Karaoke’s very much the same the world over. A succession of people take turns getting up and singing familiar songs to prerecorded accompaniment. Some brim with confidence, while others are so timid as to not dare to take their eyes off the TV monitor off which one reads the lyrics; commonly, the most confident ones are those with the least sense of pitch. Often there’s somebody with a great big powerhouse voice who sings a great big powerhouse song in such a way as to demand, “Can you believe that I’m here singing karaoke while Katy friggin’ Perry is performing for the crowned heads of Europe?” Invariably, there’s a 70-year-old man who wants to do “Mack the Knife” or Sinatra’s “My Way”. Given enough alcohol, it can be a reasonably amusing way to spend an hour or two.
While many aspects of the experience are identical the world over, there are subtle differences in different places to which you may fly. When I was in Lanzarote with my bride, a one-time punk chanteuse who sounds a little bit like Chrissie Hynde, and who just adores karaoke, the audience at our hotel bar frowned in confusion at her choice of Kate Bush’s “Wuthering Heights” to perform, but yelped in exultation when one of their own interpreted some ghastly oom-pah number of the sort that used to dominate the annual Eurovision song contest.
In Albufeira, Portugal, in the Algarve, a contingent of English tourists made their displeasure very clear when I had the zany idea of performing The Sex Pistols’ fervently irreverent “God Save the Queen”. Said one of them, at song’s end, “I think maybe you’d better go now, mate.” Everybody’s a critic! His biceps were as big around as my head, and I have a large-ish head, and I realized I was indeed very tired.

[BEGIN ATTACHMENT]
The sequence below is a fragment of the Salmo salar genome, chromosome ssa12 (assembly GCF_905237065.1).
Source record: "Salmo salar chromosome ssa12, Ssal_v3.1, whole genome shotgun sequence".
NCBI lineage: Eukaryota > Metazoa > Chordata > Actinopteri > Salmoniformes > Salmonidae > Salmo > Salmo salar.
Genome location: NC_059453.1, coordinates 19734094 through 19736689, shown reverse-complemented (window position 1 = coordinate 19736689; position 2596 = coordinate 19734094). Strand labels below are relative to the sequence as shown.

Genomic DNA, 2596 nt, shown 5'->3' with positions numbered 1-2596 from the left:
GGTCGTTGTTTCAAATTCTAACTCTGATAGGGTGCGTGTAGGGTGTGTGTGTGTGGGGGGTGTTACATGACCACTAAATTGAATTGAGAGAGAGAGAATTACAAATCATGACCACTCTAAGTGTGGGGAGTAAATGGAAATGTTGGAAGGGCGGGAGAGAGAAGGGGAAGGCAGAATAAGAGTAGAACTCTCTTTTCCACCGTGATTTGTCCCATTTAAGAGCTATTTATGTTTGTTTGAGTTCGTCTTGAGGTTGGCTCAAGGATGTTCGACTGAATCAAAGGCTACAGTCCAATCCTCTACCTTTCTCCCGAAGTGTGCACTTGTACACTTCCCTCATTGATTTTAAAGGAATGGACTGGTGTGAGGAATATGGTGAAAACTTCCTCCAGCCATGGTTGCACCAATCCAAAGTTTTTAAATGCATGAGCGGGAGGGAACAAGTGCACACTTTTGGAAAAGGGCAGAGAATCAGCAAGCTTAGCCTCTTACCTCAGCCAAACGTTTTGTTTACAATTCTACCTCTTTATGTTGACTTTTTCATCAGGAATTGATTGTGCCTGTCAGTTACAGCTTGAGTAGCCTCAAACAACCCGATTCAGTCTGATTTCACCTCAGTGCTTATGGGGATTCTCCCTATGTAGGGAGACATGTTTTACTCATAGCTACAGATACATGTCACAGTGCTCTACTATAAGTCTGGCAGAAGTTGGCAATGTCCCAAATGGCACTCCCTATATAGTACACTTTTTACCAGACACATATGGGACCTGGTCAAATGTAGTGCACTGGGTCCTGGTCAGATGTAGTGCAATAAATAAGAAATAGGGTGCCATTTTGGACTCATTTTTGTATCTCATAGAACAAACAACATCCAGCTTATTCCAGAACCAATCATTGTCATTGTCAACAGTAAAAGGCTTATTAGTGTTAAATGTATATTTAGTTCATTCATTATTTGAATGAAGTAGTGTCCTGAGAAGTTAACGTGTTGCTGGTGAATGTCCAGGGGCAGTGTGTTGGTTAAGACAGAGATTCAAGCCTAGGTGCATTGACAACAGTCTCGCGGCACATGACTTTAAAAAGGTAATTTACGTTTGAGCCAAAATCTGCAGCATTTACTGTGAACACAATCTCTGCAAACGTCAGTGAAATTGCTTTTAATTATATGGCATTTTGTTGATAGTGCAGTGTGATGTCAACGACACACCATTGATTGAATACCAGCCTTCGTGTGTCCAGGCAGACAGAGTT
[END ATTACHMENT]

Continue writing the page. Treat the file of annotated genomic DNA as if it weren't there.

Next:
But we went back the next night — I with strict orders from my bride to try not to make anyone furious — and beheld the coolest karaoke singer I think I’ve ever seen. That he and his date seemed intent on spending as much of the evening as possible with their tongues down each other’s throats struck me as remarkable in view of the fact that when they did briefly pull apart, it was invariably to light a fresh cigarette. (Kim Basinger on kissing her chainsmoking co-star Mickey Rourke in “9-1/2 Weeks”, “Like putting my tongue in an ashtray.”) When the DJ called his name, the guy couldn’t have been seemed more indifferent. He got himself a fresh cigarette, kissed his girlfriend, sent a brief text message on his mobile phone, kissed his girlfriend again, and only then slid off his stool and walked up to the stage to accept the microphone from the DJ. He sang that Bryan Adams song from Robin Hood that was No. 1 in the UK for a million weeks in a row, and sang it well; the cigarettes had given his voice exactly the right raspiness.
In Tunisia, I sang Scott McKenzie’s “San Francisco (Flowers in Your Hair)”, the unofficial anthem of the Summer of Love. The audience were no less befuddled than by my bride’s earlier choice of “Wuthering Heights”. I can’t be sure if that had anything to do, given that Islam is the official state religion, with the only alcohol on offer being red wine.